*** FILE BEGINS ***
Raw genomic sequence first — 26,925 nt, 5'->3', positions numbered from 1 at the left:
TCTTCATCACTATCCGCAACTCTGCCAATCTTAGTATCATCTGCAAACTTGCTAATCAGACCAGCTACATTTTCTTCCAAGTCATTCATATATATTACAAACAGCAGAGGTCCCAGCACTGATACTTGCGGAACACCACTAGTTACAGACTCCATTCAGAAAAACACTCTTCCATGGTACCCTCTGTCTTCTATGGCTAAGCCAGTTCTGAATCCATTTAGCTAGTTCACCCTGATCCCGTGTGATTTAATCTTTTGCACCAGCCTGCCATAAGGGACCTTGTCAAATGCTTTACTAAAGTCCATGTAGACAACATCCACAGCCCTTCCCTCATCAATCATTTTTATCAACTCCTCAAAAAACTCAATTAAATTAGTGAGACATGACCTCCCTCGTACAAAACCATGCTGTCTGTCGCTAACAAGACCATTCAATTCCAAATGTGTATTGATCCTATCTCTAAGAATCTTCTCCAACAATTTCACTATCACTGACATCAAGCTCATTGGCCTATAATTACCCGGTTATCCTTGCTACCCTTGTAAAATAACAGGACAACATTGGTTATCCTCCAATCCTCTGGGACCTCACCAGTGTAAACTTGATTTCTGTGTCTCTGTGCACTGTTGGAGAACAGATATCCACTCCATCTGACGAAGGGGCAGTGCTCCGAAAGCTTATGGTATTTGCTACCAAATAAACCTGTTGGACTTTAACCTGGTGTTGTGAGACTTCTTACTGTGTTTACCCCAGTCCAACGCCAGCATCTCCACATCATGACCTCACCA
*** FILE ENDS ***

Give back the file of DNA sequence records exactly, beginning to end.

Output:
Raw genomic sequence first — 26,925 nt, 5'->3', positions numbered from 1 at the left:
TCTTCATCACTATCCGCAACTCTGCCAATCTTAGTATCATCTGCAAACTTGCTAATCAGACCAGCTACATTTTCTTCCAAGTCATTCATATATATTACAAACAGCAGAGGTCCCAGCACTGATACTTGCGGAACACCACTAGTTACAGACTCCATTCAGAAAAACACTCTTCCATGGTACCCTCTGTCTTCTATGGCTAAGCCAGTTCTGAATCCATTTAGCTAGTTCACCCTGATCCCGTGTGATTTAATCTTTTGCACCAGCCTGCCATAAGGGACCTTGTCAAATGCTTTACTAAAGTCCATGTAGACAACATCCACAGCCCTTCCCTCATCAATCATTTTTATCAACTCCTCAAAAAACTCAATTAAATTAGTGAGACATGACCTCCCTCGTACAAAACCATGCTGTCTGTCGCTAACAAGACCATTCAATTCCAAATGTGTATTGATCCTATCTCTAAGAATCTTCTCCAACAATTTCACTATCACTGACATCAAGCTCATTGGCCTATAATTACCCGGTTATCCTTGCTACCCTTGTAAAATAACAGGACAACATTGGTTATCCTCCAATCCTCTGGGACCTCACCAGTGTAAACTTGATTTCTGTGTCTCTGTGCACTGTTGGAGAACAGATATCCACTCCATCTGACGAAGGGGCAGTGCTCCGAAAGCTTATGGTATTTGCTACCAAATAAACCTGTTGGACTTTAACCTGGTGTTGTGAGACTTCTTACTGTGTTTACCCCAGTCCAACGCCAGCATCTCCACATCATGACCTCACCA